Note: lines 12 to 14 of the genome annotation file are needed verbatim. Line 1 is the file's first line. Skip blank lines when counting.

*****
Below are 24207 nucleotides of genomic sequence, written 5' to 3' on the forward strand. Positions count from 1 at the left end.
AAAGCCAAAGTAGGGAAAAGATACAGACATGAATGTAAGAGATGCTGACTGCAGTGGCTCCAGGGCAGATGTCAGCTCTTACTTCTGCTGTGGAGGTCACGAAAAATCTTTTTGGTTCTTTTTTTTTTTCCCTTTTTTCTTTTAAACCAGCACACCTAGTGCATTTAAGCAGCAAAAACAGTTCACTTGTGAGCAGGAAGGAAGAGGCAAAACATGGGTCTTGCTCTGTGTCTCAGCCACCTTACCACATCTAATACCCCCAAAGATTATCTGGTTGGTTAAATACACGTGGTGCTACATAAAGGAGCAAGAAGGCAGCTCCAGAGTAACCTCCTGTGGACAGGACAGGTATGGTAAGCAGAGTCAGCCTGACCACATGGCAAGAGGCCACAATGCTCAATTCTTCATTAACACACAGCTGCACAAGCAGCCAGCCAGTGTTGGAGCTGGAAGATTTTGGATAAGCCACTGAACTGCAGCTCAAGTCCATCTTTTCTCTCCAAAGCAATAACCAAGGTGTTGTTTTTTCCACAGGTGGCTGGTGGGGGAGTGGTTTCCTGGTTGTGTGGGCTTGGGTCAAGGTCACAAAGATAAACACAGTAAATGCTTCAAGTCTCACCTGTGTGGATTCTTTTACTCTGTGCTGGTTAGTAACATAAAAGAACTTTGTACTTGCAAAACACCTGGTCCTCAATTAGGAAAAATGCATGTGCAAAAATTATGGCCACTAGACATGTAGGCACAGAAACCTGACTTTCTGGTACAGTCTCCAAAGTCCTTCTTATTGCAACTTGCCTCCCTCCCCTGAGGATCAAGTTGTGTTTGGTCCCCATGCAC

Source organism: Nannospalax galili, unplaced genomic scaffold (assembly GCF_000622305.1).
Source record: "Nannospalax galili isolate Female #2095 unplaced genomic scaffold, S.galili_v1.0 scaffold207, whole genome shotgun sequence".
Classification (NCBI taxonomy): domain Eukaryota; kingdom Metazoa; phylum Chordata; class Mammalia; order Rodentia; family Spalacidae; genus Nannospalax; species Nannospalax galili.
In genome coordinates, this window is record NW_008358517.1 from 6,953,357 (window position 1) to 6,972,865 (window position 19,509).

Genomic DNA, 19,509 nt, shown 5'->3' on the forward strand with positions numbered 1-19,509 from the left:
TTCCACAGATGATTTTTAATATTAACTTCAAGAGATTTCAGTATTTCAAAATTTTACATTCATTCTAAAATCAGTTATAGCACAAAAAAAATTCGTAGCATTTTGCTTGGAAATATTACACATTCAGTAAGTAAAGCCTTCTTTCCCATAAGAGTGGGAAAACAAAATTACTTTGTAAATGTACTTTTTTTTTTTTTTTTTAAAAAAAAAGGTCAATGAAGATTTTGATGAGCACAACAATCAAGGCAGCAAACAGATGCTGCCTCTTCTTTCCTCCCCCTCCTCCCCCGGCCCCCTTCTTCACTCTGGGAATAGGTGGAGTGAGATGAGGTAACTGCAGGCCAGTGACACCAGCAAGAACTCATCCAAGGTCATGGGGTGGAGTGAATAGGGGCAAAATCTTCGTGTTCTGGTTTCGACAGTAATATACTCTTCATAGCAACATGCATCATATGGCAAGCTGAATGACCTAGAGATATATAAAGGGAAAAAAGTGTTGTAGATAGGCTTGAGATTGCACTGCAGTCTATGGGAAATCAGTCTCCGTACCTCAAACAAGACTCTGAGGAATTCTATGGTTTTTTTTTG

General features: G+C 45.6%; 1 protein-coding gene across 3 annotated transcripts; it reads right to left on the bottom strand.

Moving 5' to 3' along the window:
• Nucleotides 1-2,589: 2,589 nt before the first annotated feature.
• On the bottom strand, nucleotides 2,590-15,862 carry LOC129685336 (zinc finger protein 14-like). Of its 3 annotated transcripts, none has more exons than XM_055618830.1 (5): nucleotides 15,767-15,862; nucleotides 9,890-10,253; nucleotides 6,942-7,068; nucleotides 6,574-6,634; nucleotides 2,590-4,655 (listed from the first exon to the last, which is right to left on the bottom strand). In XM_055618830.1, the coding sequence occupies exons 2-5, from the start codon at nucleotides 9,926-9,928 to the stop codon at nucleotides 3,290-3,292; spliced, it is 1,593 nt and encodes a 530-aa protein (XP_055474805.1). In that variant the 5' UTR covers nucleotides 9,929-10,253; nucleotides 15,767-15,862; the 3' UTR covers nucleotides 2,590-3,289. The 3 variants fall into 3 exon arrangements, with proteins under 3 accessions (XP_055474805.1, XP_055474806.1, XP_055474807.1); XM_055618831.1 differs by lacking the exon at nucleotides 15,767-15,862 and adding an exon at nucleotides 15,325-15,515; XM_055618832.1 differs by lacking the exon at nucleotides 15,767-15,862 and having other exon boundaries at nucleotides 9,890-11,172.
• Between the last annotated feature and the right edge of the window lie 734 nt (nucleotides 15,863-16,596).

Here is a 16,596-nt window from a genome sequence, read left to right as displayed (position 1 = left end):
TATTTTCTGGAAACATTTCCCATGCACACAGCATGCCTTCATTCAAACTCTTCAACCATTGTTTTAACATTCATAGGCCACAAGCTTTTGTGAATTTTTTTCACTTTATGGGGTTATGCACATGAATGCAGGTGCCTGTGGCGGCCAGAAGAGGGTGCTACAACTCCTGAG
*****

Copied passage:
• On the bottom strand, nucleotides 2,590-15,862 carry LOC129685336 (zinc finger protein 14-like). Of its 3 annotated transcripts, none has more exons than XM_055618830.1 (5): nucleotides 15,767-15,862; nucleotides 9,890-10,253; nucleotides 6,942-7,068; nucleotides 6,574-6,634; nucleotides 2,590-4,655 (listed from the first exon to the last, which is right to left on the bottom strand). In XM_055618830.1, the coding sequence occupies exons 2-5, from the start codon at nucleotides 9,926-9,928 to the stop codon at nucleotides 3,290-3,292; spliced, it is 1,593 nt and encodes a 530-aa protein (XP_055474805.1). In that variant the 5' UTR covers nucleotides 9,929-10,253; nucleotides 15,767-15,862; the 3' UTR covers nucleotides 2,590-3,289. The 3 variants fall into 3 exon arrangements, with proteins under 3 accessions (XP_055474805.1, XP_055474806.1, XP_055474807.1); XM_055618831.1 differs by lacking the exon at nucleotides 15,767-15,862 and adding an exon at nucleotides 15,325-15,515; XM_055618832.1 differs by lacking the exon at nucleotides 15,767-15,862 and having other exon boundaries at nucleotides 9,890-11,172.
• Between the last annotated feature and the right edge of the window lie 734 nt (nucleotides 15,863-16,596).

Here is a 16,596-nt window from a genome sequence, read left to right as displayed (position 1 = left end):